Findings by Dr. Meredith Wallace et al. Show that Lower Sleep-Wake Rhythmicity and Lower Sleep Continuity Pose Risk for Mortality in Older Men
Most studies use individual sleep characteristics to predict health outcomes. However, a recent paradigmatic shift in sleep research has led investigators to study sleep through a “sleep health” framework. Within this framework, sleep is viewed as a multidimensional pattern of sleep-wakefulness that promotes physical and mental well-being and is characterized along multiple domains including duration, continuity, timing, satisfaction, sleepiness, regularity, and rhythmicity. Meredith Wallace, PhD; Stephen Smagula, PhD; Martica H. Hall, PhD; Daniel Buysse, MD; and other colleagues used this sleep health framework to examine the relationship between multivariable sleep health and mortality in a large sample of older men from the Osteoporotic Fractures in Men (MrOS) Sleep Study. In total, 2,887 men completed relevant assessments and were followed for up to 11 years. Investigators selected one actigraphy or self-reported sleep characteristic to represent each of the seven proposed sleep health domains and then applied multivariable Cox models, survival trees, and random survival forests to robustly determine which of the selected sleep characteristics are most strongly associated with increased mortality risk.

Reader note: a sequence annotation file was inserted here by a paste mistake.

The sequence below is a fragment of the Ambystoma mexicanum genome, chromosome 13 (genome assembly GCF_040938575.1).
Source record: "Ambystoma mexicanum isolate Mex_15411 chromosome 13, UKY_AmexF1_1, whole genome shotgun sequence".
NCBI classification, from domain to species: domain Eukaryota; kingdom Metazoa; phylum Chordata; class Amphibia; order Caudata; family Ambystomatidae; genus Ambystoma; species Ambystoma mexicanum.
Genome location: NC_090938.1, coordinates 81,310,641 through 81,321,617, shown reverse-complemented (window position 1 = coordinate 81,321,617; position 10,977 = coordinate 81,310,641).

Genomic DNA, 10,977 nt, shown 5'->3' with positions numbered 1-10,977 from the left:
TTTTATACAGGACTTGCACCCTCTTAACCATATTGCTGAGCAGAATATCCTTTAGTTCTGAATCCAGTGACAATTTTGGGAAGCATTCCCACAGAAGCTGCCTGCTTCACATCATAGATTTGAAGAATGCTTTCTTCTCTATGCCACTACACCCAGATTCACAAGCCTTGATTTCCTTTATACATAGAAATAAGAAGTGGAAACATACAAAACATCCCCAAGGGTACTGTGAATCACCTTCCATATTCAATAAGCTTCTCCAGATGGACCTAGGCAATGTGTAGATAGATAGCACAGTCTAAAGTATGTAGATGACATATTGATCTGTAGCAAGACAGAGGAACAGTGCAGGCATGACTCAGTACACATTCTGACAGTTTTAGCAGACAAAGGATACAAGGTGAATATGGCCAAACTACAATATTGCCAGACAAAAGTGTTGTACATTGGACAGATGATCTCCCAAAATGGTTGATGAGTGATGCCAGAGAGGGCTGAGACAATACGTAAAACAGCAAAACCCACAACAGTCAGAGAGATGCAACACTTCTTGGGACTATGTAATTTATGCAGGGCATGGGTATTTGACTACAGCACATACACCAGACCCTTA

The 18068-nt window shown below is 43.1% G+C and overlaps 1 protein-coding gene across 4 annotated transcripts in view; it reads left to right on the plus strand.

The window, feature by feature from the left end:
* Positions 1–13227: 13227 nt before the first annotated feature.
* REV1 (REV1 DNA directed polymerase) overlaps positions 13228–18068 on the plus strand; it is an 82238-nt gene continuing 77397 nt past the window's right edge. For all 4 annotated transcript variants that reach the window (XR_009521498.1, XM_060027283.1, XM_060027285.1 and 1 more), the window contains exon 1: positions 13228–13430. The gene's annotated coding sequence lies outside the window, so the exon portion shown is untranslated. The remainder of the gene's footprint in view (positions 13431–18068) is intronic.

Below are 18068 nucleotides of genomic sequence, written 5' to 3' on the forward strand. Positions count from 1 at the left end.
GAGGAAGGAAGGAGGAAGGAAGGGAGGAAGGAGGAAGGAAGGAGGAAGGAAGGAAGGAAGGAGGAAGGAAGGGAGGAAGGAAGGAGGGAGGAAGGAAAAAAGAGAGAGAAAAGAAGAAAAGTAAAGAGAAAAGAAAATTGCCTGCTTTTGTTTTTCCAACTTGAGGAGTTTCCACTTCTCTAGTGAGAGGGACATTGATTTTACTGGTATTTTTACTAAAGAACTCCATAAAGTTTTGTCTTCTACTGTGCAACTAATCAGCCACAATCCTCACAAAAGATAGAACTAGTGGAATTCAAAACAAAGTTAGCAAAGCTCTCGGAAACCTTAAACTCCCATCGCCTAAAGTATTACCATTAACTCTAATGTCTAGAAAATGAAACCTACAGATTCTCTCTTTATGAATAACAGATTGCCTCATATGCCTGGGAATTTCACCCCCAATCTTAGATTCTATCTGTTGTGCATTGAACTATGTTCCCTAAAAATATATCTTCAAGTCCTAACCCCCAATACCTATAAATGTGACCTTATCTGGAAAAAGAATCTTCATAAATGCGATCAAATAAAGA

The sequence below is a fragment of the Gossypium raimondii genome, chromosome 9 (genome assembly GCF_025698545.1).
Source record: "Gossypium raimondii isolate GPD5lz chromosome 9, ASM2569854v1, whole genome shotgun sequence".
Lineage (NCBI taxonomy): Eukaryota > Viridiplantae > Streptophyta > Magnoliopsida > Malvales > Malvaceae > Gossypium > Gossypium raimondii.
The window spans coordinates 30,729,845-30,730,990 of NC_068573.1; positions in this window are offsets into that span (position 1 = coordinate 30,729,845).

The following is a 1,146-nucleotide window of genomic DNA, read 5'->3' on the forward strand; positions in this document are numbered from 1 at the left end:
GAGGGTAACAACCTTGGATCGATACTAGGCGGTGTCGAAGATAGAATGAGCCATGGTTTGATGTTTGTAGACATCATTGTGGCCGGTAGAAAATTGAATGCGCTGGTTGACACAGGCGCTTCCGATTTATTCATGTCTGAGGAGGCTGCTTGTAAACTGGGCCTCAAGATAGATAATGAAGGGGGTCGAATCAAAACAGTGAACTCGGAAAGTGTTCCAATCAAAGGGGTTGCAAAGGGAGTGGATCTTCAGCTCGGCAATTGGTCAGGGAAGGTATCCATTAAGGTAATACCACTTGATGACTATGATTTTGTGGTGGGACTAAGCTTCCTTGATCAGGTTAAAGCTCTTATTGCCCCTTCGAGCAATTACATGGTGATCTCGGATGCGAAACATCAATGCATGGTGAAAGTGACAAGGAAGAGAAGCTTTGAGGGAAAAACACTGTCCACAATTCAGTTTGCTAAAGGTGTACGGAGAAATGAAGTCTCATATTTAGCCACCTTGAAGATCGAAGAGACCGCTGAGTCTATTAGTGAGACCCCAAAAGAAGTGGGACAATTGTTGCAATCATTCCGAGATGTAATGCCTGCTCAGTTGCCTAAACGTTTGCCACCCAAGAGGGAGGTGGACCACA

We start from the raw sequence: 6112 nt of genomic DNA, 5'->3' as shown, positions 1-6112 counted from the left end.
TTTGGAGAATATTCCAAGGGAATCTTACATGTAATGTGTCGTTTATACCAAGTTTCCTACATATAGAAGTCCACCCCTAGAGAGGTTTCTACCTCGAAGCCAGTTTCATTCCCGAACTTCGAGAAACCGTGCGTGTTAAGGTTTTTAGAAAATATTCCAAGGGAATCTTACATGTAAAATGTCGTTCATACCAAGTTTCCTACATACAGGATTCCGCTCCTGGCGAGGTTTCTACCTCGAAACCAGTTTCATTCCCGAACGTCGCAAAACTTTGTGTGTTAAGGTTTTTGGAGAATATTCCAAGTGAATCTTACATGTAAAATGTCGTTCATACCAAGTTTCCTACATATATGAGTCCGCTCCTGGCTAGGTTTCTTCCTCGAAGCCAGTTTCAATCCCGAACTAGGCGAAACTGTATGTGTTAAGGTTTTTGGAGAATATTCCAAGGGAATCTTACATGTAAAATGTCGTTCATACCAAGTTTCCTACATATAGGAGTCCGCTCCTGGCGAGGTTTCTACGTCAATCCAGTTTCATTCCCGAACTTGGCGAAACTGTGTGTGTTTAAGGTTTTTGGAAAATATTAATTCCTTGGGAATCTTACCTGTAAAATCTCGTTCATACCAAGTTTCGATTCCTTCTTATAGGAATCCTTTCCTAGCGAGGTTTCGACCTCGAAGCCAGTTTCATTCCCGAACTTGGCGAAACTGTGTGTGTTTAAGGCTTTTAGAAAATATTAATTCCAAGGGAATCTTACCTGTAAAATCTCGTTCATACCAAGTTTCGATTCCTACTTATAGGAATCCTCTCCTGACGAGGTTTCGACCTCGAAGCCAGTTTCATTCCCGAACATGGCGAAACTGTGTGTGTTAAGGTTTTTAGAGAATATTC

Across approaches, lower sleep-wake rhythmicity and lower sleep continuity (both objectively measured via actigraphy) conferred the strongest risk for mortality among older men, ranking sixth and eighth, respectively, among 43 possible sleep and non-sleep predictors. Notably, the importance of multidimensional sleep health for predicting all-cause mortality in older men followed only age, cognition, and cardiovascular disease. Critical next steps will be to conduct studies to elucidate the physiological, psychological, and behavioral mechanisms through which rhythmicity and continuity relate to mortality in older men and to develop new treatments that target the specific sleep profiles that cause morbidity and mortality. Ultimately, studying multidimensional sleep health could improve public health by promoting healthy sleep for the entire population, rather than only those with sleep disorders.
Which Sleep Health Characteristics Predict All-Cause Mortality in Older Men? An Application of Flexible Multivariate Approaches
Wallace ML, Stone K, Smagula SF, Hall MH, Simsek B, Kado DM, Redline S, Vo TN, Buysse DJ
SLEEP, January 2018, doi.org/10.1093/sleep/zsx189